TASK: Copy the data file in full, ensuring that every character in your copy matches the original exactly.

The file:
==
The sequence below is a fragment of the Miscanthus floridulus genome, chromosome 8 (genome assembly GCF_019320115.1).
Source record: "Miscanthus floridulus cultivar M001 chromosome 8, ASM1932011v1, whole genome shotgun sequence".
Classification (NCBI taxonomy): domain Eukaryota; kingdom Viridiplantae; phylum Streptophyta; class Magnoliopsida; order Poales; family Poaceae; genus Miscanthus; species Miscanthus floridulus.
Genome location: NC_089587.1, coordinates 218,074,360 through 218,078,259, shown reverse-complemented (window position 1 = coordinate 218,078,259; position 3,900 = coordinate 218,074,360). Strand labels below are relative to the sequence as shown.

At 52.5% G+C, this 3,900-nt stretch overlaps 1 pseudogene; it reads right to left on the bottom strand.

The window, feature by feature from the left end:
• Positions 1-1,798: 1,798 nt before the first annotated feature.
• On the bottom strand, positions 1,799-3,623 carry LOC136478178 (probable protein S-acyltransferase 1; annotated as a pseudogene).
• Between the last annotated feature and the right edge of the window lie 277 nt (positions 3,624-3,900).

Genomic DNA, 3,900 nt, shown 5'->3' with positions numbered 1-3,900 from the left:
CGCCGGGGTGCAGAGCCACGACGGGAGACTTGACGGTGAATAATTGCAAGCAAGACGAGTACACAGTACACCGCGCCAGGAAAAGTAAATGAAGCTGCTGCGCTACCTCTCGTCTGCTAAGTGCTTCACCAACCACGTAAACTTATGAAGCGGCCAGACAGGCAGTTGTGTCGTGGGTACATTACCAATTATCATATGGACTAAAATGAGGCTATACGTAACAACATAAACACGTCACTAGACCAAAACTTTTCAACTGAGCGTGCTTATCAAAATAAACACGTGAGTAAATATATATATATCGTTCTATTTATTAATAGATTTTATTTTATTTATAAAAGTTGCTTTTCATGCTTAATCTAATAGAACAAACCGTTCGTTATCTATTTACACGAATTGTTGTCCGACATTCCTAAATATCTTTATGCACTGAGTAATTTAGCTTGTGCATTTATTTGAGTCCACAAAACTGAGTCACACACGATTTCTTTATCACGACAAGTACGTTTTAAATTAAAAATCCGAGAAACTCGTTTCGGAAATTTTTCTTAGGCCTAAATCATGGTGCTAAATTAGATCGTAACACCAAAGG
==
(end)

The sequence below is a fragment of the Miscanthus floridulus genome, chromosome 8 (genome assembly GCF_019320115.1).
Source record: "Miscanthus floridulus cultivar M001 chromosome 8, ASM1932011v1, whole genome shotgun sequence".
Classification (NCBI taxonomy): domain Eukaryota; kingdom Viridiplantae; phylum Streptophyta; class Magnoliopsida; order Poales; family Poaceae; genus Miscanthus; species Miscanthus floridulus.
Genome location: NC_089587.1, coordinates 218,074,360 through 218,078,259, shown reverse-complemented (window position 1 = coordinate 218,078,259; position 3,900 = coordinate 218,074,360). Strand labels below are relative to the sequence as shown.

At 52.5% G+C, this 3,900-nt stretch overlaps 1 pseudogene; it reads right to left on the bottom strand.

The window, feature by feature from the left end:
• Positions 1-1,798: 1,798 nt before the first annotated feature.
• On the bottom strand, positions 1,799-3,623 carry LOC136478178 (probable protein S-acyltransferase 1; annotated as a pseudogene).
• Between the last annotated feature and the right edge of the window lie 277 nt (positions 3,624-3,900).

Genomic DNA, 3,900 nt, shown 5'->3' with positions numbered 1-3,900 from the left:
CGCCGGGGTGCAGAGCCACGACGGGAGACTTGACGGTGAATAATTGCAAGCAAGACGAGTACACAGTACACCGCGCCAGGAAAAGTAAATGAAGCTGCTGCGCTACCTCTCGTCTGCTAAGTGCTTCACCAACCACGTAAACTTATGAAGCGGCCAGACAGGCAGTTGTGTCGTGGGTACATTACCAATTATCATATGGACTAAAATGAGGCTATACGTAACAACATAAACACGTCACTAGACCAAAACTTTTCAACTGAGCGTGCTTATCAAAATAAACACGTGAGTAAATATATATATATCGTTCTATTTATTAATAGATTTTATTTTATTTATAAAAGTTGCTTTTCATGCTTAATCTAATAGAACAAACCGTTCGTTATCTATTTACACGAATTGTTGTCCGACATTCCTAAATATCTTTATGCACTGAGTAATTTAGCTTGTGCATTTATTTGAGTCCACAAAACTGAGTCACACACGATTTCTTTATCACGACAAGTACGTTTTAAATTAAAAATCCGAGAAACTCGTTTCGGAAATTTTTCTTAGGCCTAAATCATGGTGCTAAATTAGATCGTAACACCAAAGG